Dreaming and Moving
By Katarina Halm

Credit: Carol Lambert

'My Covid-19 Story' group inspired me to create a new series of movement explorations: we begin with a practice of two classical meridians. We trace these meridians then rotate an arm around its thumb and around its baby finger.  The purpose is to refine and develop our self-image, our awareness of ourselves and potential for change. We work with Differentiation & Reintegration into the Self Image as developed by Moshé Feldenkrais.


When we know a little bit more our orientation in space and our orientation with respect to our heart and our sternum and our breathing, then we know where we are and we have a clearer choice about what we are going to do next.  


Some people might remark, "Oh, my acupuncturist says I am supposed to squeeze a certain point when I have pain." That is fine in the realm offering remedies and self help.  It is also of another realm (another model) than the refining of self-image.


With this project of refining our self-image, we can, for example, recognize the trajectory (imagined or felt) from the shoulder all the way down the side of the arm to the thumb. And another flow goes from under the armpit all along the baby finger side of the arm to the baby finger.


This gives a fuller awareness of the arm in space and our potential for movement. It also happens to clear the breathing, because one flow is the Lung meridian.  Another flow happens to warm us because it is part of the heart meridian.


The easier breathing and warmth happen (occur) along with the self-image becoming more and more developed.


We could compare the process with a visual art.  There are  the artist's paints; the many pigments are displayed on the beautiful board. They put one and they put another and they put a layer and another layer and they make a sketch and then eventually there is the creation.  


It is similar with the movement exploration. We practice the edges along either side of the arm. Then we and we might put our hands on our heart and develop lessons for that. Our self-image begins to grow and to become more refined. Our awareness tends to be more nuanced. We can detect smaller differences.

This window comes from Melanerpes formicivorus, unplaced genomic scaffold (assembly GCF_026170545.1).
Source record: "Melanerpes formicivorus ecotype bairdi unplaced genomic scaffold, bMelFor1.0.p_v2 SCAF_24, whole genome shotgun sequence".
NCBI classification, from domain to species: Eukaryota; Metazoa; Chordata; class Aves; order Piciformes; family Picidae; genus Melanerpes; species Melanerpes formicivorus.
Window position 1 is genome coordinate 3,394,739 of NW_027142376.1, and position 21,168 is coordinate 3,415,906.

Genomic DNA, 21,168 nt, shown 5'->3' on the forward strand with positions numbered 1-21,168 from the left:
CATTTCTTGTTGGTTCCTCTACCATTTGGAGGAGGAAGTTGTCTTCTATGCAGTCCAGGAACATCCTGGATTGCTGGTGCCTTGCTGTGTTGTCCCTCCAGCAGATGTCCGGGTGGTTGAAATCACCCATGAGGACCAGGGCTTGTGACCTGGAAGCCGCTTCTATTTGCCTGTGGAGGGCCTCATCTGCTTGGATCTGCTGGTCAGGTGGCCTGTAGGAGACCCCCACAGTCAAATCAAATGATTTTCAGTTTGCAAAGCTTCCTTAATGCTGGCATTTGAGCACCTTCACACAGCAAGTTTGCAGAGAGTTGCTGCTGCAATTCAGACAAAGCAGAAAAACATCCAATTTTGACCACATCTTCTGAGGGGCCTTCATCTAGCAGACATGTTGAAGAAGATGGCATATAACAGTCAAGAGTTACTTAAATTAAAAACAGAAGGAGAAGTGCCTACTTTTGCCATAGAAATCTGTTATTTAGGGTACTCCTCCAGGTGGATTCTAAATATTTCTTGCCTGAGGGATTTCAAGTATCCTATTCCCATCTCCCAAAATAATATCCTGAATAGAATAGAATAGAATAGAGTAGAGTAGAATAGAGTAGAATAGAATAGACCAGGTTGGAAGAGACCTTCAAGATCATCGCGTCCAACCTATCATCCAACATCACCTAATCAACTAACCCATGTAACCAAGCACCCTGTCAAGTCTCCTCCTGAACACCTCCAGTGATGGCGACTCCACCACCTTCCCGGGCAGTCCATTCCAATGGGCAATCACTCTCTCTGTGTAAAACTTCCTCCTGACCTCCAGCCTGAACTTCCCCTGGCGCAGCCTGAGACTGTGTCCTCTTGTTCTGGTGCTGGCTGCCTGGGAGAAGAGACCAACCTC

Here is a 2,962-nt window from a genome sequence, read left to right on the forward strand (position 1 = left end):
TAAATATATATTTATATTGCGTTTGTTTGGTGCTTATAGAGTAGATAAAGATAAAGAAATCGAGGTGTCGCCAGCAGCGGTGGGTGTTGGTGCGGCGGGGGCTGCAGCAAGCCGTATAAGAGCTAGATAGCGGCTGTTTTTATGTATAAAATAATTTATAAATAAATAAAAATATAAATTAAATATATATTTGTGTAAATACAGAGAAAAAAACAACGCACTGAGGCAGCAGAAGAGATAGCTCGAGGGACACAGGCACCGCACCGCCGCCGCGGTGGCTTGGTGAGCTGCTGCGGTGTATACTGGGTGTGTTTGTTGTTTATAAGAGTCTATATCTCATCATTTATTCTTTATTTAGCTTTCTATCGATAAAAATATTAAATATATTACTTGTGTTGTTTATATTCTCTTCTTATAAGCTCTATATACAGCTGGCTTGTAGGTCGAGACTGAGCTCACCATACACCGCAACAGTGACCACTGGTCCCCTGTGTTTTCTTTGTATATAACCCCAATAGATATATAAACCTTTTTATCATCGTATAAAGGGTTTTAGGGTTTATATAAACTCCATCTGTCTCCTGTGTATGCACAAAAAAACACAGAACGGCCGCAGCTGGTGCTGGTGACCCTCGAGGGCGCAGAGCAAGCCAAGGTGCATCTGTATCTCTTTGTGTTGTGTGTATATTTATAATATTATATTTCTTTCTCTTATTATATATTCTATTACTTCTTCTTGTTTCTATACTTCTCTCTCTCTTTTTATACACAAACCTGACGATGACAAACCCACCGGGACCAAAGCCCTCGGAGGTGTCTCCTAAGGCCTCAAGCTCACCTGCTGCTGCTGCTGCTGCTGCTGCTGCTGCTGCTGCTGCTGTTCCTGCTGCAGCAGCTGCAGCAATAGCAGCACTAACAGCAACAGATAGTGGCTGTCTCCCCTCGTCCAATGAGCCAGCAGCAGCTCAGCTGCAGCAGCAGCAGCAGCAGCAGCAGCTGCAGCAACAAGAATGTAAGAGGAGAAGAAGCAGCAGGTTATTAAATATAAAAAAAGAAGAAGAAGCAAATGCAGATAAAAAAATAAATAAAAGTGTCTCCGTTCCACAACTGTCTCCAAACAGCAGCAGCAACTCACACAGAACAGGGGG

If rotating around the thumb, we rotate a little bit more letting the elbow drop, it becomes easier. We might begin with elbows raised  up while rotating, then we can notice a discomfort, and it is only natural to let the elbow rest a bit ... even one hand can support the opposite elbow. One hand can support the other hand. And this hand could then be nicely cupped under our floating ribs. 


So we have the basic movement.  And we can even turn with it one way and the other way, then we rest in the middle.  During that resting time you can rest any way you like, maybe even giving yourself a hug. As you rest the neurons and the brain start to absorb the learning. 


Now you can be aware of that. Sometimes a longer rest. Sometimes less time for resting. Then when we are ready we might support that elbow again and do something very very simple, just turning around the axis of our spine. We could look to one side and to the middle and just see how it is. And to the other side and then look out the window or over towards a plant to look in the room. 

There are so many variations that you can do, and I have offered just a very short example.


Perhaps you have questions? How does the dreaming tie into it? There might be some image when we dream and you can hold the image or feeling of the image. There might even be a nightmare. You hold it lightly and you look for something in the dream that is a little bit of help. Maybe there was a daisy growing in the grass or maybe the girl had a blue skirt. Something that you can hold in your heart. Perhaps you find the blue is represented from the skirt in a bottle holding a daisy by your computer. 


Yes, the blue skirt in the bottle. And the daisy.  Yes. Very very simple.


And the dream does not need to be explicitly exact. It can be held in its essence with a word, with a gesture, and it can be carried into your day.   


 © 2023 by Agatha Kronberg. Proudly created with Wix.com

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